Those wearing stereotypical doctors' garb were judged to be most knowledgeable and most honest.
"Traditional attire was associated with perceptions of knowledge, honesty and providing best overall care," the authors wrote.
"Physicians wearing (surgical) scrubs were a second choice among participants and were perceived as being caring and competent to perform a lifesaving procedure."
The study found that even when respondents said they didn't care whether a doctor was wearing a white coat, most strongly favoured the models wearing white coats.
"These results suggest that while families may not express preferences for how physicians dress, there may be subconscious associations with well-recognized physician uniforms including white coats and scrubs," the authors noted.
Interestingly, doctors in business suits were not terribly well received, and didn't fare much better than doctors in casual clothing.
Respondents explained the aversion to doctors in suits by describing them as less approachable, and looking as if they would not get their hands dirty to help save a patient, Au said.
The authors suggested physicians' appearances in ICU settings may be especially crucial. Patients and their families do not have pre-existing relationships with these doctors, but circumstances may demand that families work through tough decisions very quickly with these physicians.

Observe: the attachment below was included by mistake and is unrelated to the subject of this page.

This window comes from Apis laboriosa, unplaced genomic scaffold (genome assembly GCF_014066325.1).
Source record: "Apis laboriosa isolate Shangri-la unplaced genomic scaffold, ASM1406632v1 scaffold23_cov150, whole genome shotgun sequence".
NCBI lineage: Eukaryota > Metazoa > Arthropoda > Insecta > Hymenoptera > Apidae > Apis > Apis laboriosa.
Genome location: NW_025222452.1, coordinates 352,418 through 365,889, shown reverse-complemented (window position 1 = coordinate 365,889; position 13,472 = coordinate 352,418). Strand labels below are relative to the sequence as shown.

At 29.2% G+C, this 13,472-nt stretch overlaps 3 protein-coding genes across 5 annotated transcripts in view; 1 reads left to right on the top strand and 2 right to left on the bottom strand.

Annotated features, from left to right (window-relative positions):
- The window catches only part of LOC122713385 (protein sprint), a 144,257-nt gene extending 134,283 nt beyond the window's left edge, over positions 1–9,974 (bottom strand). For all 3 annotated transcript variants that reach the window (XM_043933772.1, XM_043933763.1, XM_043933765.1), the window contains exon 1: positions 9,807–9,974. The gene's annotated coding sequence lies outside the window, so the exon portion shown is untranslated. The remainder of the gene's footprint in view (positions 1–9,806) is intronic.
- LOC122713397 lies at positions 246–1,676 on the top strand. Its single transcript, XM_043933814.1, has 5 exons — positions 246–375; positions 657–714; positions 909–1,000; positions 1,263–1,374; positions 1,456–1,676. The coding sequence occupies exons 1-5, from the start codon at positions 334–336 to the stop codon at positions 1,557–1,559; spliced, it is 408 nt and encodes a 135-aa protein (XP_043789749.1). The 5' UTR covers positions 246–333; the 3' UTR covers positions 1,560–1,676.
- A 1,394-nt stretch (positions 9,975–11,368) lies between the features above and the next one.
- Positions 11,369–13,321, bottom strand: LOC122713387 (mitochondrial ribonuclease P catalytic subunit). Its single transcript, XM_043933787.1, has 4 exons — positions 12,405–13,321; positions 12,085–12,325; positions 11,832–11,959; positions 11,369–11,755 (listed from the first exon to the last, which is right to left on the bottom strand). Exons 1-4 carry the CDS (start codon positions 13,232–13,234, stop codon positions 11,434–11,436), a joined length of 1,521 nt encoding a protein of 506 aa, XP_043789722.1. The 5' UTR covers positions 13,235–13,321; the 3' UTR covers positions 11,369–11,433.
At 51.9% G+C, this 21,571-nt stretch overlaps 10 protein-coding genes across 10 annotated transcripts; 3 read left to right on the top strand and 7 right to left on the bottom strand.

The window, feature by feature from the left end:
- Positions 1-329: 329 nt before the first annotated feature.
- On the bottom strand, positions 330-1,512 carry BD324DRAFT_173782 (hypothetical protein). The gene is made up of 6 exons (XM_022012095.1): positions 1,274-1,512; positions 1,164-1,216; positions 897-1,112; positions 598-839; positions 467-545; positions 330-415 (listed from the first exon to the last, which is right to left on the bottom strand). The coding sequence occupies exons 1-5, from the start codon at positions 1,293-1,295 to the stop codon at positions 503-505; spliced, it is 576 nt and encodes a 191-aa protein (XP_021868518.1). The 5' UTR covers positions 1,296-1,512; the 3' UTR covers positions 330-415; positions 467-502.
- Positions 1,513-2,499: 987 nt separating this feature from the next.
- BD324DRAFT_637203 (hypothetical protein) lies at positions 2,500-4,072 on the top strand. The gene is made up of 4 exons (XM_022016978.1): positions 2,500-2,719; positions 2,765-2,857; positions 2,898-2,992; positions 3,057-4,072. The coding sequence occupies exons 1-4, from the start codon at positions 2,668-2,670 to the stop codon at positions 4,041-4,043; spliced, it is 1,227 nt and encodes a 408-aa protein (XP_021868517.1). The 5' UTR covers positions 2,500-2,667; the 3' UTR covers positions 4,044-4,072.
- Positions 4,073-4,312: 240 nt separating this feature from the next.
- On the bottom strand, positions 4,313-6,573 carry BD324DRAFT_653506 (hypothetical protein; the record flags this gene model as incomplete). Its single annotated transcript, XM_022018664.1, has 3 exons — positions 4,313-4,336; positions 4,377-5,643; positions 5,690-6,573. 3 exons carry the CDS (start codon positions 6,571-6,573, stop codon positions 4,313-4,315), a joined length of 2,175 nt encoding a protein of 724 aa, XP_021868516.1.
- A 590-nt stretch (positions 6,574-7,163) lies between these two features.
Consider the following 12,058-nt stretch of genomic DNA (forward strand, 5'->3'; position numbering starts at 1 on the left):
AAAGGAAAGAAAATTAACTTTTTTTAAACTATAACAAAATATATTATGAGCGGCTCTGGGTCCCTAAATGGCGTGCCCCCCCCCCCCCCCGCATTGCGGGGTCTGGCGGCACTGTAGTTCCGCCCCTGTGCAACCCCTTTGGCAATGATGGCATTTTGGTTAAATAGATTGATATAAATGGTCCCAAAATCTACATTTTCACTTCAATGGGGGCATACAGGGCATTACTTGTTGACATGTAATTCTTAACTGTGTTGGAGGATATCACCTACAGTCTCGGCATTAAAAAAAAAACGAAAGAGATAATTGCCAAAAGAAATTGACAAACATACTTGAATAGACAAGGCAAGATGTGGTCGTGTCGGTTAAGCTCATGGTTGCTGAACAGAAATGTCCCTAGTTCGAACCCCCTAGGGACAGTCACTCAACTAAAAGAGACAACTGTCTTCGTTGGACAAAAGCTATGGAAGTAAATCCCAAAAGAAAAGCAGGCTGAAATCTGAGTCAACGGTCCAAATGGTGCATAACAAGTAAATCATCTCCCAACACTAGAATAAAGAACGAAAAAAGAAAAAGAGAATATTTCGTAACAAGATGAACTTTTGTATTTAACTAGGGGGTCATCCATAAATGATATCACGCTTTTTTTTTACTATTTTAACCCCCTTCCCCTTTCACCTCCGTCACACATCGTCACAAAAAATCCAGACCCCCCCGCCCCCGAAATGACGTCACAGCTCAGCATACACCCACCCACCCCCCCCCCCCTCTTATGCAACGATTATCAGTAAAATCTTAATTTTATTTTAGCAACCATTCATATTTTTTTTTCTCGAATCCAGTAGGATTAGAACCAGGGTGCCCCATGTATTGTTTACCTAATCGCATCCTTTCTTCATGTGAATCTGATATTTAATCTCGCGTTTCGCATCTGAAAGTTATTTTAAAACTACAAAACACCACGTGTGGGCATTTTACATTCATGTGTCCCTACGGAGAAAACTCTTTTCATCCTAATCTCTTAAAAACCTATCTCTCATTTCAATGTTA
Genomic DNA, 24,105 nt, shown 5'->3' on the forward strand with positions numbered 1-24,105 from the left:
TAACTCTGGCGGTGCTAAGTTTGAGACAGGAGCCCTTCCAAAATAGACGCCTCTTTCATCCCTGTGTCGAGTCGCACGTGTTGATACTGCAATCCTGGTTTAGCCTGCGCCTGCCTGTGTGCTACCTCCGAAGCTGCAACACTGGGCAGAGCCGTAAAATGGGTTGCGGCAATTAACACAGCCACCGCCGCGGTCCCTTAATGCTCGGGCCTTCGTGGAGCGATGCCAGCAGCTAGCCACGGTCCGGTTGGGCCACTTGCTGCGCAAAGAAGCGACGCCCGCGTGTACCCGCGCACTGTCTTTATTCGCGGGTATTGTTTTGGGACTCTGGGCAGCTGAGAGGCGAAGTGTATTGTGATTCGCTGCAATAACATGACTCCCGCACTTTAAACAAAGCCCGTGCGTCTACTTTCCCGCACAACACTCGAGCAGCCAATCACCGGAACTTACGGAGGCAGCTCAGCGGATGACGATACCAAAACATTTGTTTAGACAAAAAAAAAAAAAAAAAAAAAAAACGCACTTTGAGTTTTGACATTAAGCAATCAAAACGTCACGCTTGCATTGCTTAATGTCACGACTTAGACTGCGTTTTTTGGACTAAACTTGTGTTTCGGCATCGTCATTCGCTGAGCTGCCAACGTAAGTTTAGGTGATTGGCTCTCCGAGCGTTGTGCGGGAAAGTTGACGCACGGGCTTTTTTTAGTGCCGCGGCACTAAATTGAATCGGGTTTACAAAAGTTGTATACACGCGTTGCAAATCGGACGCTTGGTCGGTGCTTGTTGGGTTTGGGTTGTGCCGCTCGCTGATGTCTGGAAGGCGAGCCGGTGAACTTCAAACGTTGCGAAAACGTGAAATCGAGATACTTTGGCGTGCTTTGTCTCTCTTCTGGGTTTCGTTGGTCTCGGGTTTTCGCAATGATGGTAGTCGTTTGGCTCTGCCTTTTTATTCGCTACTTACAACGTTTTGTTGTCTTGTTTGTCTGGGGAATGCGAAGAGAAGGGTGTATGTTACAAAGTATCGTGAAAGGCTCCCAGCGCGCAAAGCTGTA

"Given the importance of effective communication in the ICU, physicians may want to consider that their attire could influence family rapport, trust, and confidence," the authors wrote.
How often should you see health experts? Here are 10 appointments you should make for a healthier you:
HOW OFTEN TO GO: If you're not sick, once a year for annual check-ups and flu shots, or several times a year if you're suffering from illnesses, need immunity shots or are pregnant THE DETAILS: Doctors are often the first people you visit as soon as something goes wrong. Coughs, runny noses, back pains and the flu shot — you doctor can both treat these ailments or refer you to a specialist who can help. Annual check-ups are also recommended once a year to update your family doctor with your weight, height and any changes in your blood, for example. DO I NEED A REFERRAL?: No, but you need to find a family doctor. If word-of-mouth doesn't work, the College of Physicians and Surgeons has an organization based in each province with a list of doctors accepting new patients.